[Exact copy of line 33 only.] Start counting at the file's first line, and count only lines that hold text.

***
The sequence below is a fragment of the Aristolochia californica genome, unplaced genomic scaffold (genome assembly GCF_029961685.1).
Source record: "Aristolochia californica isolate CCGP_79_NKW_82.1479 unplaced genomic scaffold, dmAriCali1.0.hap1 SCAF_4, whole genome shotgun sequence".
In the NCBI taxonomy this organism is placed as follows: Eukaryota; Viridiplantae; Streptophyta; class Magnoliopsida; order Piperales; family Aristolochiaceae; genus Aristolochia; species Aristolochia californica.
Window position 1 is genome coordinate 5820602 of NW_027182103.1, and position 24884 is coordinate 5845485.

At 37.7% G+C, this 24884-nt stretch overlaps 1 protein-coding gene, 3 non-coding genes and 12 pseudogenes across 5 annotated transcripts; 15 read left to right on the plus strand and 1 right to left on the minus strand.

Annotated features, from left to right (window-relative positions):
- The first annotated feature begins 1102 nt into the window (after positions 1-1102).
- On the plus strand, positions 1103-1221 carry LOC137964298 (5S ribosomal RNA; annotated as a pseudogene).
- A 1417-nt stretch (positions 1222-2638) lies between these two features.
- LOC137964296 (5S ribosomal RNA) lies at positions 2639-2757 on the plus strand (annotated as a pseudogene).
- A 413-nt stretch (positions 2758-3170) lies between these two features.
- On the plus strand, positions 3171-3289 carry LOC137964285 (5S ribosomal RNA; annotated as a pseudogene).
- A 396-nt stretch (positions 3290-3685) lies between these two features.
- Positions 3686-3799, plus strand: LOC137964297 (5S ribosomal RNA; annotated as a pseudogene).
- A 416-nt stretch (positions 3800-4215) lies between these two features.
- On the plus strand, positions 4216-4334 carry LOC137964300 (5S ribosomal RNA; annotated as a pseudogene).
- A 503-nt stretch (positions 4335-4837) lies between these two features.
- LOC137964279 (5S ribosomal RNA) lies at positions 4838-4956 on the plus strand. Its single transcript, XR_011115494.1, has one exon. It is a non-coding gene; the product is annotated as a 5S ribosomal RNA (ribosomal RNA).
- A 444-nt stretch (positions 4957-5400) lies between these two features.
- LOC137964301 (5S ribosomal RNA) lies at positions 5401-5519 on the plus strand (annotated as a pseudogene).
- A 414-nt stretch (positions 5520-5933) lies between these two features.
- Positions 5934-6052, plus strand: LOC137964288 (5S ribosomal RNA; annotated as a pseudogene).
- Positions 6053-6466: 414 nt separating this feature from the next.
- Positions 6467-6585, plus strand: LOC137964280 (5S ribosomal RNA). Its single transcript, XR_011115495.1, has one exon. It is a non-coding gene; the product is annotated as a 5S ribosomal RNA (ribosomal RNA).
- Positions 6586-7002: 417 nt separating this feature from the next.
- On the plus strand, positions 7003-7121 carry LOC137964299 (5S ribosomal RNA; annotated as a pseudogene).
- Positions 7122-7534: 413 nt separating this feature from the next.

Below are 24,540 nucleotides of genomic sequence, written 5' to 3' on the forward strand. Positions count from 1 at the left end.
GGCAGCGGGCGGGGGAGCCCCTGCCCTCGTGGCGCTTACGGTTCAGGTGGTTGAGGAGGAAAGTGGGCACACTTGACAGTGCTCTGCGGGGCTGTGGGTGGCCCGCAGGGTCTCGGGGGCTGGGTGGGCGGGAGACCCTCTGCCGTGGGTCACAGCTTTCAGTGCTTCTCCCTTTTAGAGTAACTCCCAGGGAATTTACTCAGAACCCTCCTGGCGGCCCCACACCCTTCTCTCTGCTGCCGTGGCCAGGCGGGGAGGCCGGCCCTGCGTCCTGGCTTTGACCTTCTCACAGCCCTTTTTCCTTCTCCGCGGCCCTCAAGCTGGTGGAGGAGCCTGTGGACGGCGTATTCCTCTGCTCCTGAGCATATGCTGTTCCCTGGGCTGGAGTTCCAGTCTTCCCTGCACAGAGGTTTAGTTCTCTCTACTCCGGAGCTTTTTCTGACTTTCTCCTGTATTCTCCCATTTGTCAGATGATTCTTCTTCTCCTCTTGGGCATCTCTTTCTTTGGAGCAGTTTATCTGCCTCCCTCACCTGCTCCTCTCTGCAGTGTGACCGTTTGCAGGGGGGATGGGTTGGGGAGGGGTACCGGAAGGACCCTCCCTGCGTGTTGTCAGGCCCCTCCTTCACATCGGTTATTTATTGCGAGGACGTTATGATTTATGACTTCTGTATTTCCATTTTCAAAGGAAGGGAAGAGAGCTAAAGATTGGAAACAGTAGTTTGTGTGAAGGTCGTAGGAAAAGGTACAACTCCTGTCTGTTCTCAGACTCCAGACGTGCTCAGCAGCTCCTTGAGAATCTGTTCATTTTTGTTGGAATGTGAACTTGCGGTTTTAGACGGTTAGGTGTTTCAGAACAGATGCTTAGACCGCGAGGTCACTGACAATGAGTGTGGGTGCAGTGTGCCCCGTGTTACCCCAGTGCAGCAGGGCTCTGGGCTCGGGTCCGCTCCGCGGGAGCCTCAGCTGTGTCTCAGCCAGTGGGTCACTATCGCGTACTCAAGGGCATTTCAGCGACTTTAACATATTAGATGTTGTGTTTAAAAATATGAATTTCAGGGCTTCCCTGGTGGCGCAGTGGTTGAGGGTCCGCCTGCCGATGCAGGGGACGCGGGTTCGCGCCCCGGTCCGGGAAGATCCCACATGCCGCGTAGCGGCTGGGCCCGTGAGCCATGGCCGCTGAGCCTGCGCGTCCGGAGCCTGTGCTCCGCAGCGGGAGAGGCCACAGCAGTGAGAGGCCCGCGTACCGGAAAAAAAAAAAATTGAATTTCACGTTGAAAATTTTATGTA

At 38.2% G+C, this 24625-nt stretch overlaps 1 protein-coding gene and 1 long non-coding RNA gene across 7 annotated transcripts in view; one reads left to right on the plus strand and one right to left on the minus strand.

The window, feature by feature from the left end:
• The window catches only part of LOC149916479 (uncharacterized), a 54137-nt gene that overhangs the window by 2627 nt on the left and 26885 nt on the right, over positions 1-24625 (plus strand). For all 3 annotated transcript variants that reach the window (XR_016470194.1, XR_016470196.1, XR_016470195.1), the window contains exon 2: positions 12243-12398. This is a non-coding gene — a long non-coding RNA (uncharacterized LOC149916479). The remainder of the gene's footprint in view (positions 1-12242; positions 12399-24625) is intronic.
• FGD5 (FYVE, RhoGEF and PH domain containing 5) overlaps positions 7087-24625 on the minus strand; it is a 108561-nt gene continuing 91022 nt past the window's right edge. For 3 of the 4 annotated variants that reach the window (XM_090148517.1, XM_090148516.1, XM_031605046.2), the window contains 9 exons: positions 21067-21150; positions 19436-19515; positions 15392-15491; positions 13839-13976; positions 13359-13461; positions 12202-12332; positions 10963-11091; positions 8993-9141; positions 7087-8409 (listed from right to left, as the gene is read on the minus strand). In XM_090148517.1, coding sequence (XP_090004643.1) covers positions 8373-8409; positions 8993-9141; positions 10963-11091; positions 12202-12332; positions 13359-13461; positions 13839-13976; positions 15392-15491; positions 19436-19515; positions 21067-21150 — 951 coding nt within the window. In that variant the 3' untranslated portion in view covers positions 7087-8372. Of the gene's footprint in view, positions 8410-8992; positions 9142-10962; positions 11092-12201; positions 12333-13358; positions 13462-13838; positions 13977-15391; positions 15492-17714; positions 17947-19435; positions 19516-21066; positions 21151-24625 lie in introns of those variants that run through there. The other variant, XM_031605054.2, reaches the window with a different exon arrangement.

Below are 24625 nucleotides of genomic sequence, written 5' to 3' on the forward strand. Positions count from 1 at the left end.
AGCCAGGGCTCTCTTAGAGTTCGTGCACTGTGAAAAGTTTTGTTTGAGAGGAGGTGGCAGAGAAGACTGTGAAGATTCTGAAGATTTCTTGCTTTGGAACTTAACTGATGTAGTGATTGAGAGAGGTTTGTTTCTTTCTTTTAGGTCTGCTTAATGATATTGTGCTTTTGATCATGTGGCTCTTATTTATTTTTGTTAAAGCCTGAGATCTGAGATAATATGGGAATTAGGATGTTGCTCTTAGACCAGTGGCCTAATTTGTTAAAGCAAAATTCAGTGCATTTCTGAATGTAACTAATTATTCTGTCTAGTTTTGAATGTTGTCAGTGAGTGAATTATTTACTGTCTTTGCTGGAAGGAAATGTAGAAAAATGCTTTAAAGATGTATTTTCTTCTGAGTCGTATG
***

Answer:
• FGD5 (FYVE, RhoGEF and PH domain containing 5) overlaps positions 7087-24625 on the minus strand; it is a 108561-nt gene continuing 91022 nt past the window's right edge. For 3 of the 4 annotated variants that reach the window (XM_090148517.1, XM_090148516.1, XM_031605046.2), the window contains 9 exons: positions 21067-21150; positions 19436-19515; positions 15392-15491; positions 13839-13976; positions 13359-13461; positions 12202-12332; positions 10963-11091; positions 8993-9141; positions 7087-8409 (listed from right to left, as the gene is read on the minus strand). In XM_090148517.1, coding sequence (XP_090004643.1) covers positions 8373-8409; positions 8993-9141; positions 10963-11091; positions 12202-12332; positions 13359-13461; positions 13839-13976; positions 15392-15491; positions 19436-19515; positions 21067-21150 — 951 coding nt within the window. In that variant the 3' untranslated portion in view covers positions 7087-8372. Of the gene's footprint in view, positions 8410-8992; positions 9142-10962; positions 11092-12201; positions 12333-13358; positions 13462-13838; positions 13977-15391; positions 15492-17714; positions 17947-19435; positions 19516-21066; positions 21151-24625 lie in introns of those variants that run through there. The other variant, XM_031605054.2, reaches the window with a different exon arrangement.